Wed, Apr 11, 2012 - Page 8 News List

The increasing cost of saving lives

By Chiang Sheng 江盛

If the incidence of PVS in relation to total population were the same in Taiwan as in the US, Taiwan would have approximately 3,000 PVS patients, but the fact is Taiwan has a 60 percent higher rate of PVS than the US. The chance of any Taiwanese becoming a PVS patient is far greater than for an American. In view of this, while it is a good thing to keep donating to support PVS patients, we also need to think about the medical and social implications.

According to statistics compiled by the Genesis foundation, 62 percent of the PVS patients they care for are in that condition as a result of traffic accidents, and most of those were scooter and motorcycle accidents. Clearly, the widespread use of scooters is the main reason why Taiwan has so many PVS patients. Figures show that nation has the highest rate of scooter ownership in the world, and the most scooters per kilometer of road.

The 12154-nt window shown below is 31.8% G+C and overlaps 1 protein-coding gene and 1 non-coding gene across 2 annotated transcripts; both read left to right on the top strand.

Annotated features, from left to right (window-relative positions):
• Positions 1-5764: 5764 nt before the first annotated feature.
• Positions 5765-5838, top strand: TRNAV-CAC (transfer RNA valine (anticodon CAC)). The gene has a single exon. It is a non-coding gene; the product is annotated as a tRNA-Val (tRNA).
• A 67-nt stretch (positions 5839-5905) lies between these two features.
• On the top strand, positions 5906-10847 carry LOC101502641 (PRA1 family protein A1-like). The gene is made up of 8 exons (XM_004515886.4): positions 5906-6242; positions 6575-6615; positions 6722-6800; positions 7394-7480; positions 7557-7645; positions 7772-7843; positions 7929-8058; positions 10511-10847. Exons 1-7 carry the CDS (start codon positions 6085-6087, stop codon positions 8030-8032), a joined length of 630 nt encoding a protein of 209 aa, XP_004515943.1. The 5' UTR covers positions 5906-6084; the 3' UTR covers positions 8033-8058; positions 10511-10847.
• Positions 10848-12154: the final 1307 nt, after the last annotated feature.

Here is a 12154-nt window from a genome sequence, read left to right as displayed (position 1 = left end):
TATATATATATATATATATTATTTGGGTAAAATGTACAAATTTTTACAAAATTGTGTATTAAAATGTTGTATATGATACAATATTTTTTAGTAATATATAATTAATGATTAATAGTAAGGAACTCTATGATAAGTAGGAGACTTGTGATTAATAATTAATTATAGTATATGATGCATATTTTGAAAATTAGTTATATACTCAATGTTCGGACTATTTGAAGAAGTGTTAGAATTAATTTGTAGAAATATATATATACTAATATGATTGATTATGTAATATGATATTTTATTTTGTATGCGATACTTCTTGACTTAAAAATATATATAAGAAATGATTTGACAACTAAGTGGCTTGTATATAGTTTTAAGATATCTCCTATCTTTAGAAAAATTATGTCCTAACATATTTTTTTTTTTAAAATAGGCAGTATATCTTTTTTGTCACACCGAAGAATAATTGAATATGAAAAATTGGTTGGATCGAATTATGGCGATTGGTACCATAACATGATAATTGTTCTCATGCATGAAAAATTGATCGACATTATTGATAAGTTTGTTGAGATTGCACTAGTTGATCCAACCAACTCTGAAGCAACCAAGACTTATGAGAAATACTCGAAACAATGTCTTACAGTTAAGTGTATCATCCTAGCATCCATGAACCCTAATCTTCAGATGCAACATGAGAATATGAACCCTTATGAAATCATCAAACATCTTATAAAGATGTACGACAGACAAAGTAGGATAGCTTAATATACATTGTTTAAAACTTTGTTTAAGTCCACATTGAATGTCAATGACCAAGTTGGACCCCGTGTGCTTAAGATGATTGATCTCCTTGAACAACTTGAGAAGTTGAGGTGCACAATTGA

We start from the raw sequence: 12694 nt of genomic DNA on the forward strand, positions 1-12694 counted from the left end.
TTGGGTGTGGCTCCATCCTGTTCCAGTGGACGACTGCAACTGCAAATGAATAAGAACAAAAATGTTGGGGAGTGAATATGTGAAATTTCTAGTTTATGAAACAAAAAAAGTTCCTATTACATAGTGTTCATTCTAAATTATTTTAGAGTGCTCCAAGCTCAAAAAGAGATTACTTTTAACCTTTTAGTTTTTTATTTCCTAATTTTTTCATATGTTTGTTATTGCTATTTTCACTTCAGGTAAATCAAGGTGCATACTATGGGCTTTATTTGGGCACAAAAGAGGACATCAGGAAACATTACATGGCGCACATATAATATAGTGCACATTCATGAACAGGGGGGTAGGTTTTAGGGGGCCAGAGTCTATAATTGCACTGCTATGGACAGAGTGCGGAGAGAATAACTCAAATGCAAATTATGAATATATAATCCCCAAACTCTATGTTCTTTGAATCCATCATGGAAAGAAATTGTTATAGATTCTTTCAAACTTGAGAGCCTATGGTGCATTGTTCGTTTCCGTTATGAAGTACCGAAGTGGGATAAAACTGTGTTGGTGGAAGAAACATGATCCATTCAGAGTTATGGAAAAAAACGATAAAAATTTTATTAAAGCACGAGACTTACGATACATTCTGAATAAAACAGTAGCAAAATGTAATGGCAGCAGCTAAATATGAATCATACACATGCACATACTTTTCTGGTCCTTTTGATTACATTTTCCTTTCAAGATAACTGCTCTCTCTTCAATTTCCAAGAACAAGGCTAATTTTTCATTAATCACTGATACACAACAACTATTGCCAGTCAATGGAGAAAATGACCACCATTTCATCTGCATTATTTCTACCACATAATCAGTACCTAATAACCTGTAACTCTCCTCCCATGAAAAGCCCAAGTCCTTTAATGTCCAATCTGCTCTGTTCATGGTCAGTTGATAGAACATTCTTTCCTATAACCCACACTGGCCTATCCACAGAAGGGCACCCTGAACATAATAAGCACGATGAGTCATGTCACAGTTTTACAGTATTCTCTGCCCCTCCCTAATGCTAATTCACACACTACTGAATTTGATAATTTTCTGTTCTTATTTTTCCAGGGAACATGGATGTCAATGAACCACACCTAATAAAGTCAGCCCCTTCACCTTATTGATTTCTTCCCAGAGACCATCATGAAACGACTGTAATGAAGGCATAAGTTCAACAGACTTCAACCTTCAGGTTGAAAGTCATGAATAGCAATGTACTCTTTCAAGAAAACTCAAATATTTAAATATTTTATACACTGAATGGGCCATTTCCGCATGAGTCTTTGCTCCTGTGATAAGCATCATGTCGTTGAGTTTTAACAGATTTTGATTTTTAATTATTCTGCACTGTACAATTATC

While the legal system demands perfection from doctors, society should also reflect on the heavy price the state pays for its scooter-based transport culture.

At the same time, if the healthcare system gives sole emphasis to how many lives can be saved, without considering quality of life, the result will often be that people’s lives are saved only for them to end up as PVS patients. Doctors have to think long and hard about the rights and wrongs of saving people and leaving them in this condition.

The choice doctors have to make about whether to save a particular patient can sometimes be a very tough ethical decision indeed.

Chiang Sheng is an attending physician in the department of obstetrics and gynecology at Mackay Memorial Hospital.

Translated by Drew Cameron

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